# History and Snapshot Graphs

## Homework Statement

Number 6: For this problem I'm changing the wave speed to 3.0 m/s instead of 1 m/s because that's what our teacher instructed us to do.

## Homework Equations

None that I know of

## The Attempt at a Solution

I'm having the hardest time making connections between the graphs and more specifically converting one graph to the other. I understand that the snapshot graph represents the displacement of the wave as a function of x and make the analogy of "the experience" a particle will go through. Also I know that the history graph shows what is happening to the medium at the specific point. But when it comes to graphs that are a bit more complex than easier x positions and different velocities I lose track of what's going on.

With this problem it says it is a history graph at x=2m with the wave moving at 3 m/s. Knowing this I would say that for the snapshot, the 2m will be affected immediately by the wave because of the placement of the leading edge on the history graph.
I also recognized from my teacher's solution that each second that's hashed on the graph is equivalent to the 3 meters which is understandable, but I really can't connect with what's going on overall. Any help would be greatly appreciated, thank you.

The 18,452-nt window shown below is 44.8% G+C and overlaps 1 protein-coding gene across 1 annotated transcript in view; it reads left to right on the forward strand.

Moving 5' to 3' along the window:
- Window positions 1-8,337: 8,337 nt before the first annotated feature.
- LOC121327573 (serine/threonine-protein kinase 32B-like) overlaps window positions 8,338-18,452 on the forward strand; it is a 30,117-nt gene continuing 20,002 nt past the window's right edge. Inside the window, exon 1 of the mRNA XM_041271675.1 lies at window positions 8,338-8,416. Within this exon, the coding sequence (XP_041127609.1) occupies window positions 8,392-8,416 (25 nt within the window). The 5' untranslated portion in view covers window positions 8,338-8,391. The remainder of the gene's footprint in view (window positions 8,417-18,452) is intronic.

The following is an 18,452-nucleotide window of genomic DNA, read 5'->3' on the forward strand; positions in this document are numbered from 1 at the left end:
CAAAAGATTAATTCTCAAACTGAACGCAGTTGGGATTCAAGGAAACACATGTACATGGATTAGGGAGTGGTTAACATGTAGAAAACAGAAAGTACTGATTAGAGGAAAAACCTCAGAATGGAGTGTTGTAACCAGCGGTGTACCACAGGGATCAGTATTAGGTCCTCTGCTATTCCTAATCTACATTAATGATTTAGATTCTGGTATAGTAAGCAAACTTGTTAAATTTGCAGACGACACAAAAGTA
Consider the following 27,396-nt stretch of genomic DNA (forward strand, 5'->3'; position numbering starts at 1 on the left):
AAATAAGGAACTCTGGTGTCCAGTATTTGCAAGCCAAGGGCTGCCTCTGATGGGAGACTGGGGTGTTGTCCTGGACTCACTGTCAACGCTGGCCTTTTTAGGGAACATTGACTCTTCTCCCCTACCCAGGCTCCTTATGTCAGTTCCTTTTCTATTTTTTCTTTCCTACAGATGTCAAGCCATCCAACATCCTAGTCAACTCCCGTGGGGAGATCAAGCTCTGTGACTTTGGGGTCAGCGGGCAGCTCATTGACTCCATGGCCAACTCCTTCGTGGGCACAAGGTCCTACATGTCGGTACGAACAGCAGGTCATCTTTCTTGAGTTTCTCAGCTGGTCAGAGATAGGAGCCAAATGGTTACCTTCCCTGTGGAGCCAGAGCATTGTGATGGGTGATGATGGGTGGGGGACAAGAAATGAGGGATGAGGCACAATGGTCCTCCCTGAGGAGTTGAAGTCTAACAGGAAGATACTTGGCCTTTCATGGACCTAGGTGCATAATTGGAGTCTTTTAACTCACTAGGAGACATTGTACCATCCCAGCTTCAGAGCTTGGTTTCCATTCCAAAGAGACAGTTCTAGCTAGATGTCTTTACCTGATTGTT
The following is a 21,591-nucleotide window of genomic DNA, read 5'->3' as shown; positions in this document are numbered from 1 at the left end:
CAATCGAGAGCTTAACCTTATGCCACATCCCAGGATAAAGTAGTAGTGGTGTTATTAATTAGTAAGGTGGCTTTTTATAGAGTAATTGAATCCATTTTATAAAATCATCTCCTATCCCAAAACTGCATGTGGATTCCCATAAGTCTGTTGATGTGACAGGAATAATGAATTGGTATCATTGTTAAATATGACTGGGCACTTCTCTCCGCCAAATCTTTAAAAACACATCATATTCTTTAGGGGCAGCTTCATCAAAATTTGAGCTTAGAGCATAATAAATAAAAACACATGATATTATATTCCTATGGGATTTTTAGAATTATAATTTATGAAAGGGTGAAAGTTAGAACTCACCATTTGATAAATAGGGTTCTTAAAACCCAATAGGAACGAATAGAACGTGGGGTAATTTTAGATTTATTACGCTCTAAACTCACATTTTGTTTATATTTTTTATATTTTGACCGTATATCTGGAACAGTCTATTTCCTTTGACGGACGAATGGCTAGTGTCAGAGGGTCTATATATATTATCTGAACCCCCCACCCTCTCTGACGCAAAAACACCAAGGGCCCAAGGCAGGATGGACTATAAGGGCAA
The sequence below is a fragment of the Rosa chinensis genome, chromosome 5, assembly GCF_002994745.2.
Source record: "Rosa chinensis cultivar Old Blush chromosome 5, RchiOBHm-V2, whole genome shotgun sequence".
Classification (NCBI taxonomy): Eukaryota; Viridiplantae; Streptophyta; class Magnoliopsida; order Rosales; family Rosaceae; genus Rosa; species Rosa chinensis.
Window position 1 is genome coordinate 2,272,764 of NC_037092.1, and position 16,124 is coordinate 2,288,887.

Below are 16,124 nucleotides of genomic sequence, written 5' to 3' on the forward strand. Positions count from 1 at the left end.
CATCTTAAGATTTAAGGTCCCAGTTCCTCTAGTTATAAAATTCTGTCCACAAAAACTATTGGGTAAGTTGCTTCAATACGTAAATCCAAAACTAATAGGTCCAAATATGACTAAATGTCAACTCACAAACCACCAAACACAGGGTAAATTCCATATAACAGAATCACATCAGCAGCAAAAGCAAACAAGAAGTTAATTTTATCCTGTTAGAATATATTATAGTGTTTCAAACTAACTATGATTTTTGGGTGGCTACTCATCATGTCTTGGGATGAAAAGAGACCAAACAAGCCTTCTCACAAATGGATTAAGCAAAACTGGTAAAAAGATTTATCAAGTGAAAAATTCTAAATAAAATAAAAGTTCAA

Here's my teacher's solution: Related Introductory Physics Homework Help News on Phys.org
BvU
Homework Helper
2019 Award
Hello Riceking, Well, you got most of it!
From the figure in the book you saw x=2 starts going up at t=0 and is back to 0 at t=4, so the whole snapshot "up from zero" width must be 12 m.
Similarly: x=2 is at its peak at t=1, so the rising flank of the wave is 3 m wide. With the 1 cm amplitude, that's enough to draw teacher's picture.
Change from 1 m/s to 3 m/s was probably introduced by teacher becasue 1 m/s is almost too easy (either that, or he doesn't want to see tiny drawings being handed in )

What worked very well for me: drawing waves on transparencies and move them sideways over a piece of paper with coordinate lines.

• riceking95
Hello Riceking, Well, you got most of it!
From the figure in the book you saw x=2 starts going up at t=0 and is back to 0 at t=4, so the whole snapshot "up from zero" width must be 12 m.
Similarly: x=2 is at its peak at t=1, so the rising flank of the wave is 3 m wide. With the 1 cm amplitude, that's enough to draw teacher's picture.
Change from 1 m/s to 3 m/s was probably introduced by teacher becasue 1 m/s is almost too easy (either that, or he doesn't want to see tiny drawings being handed in )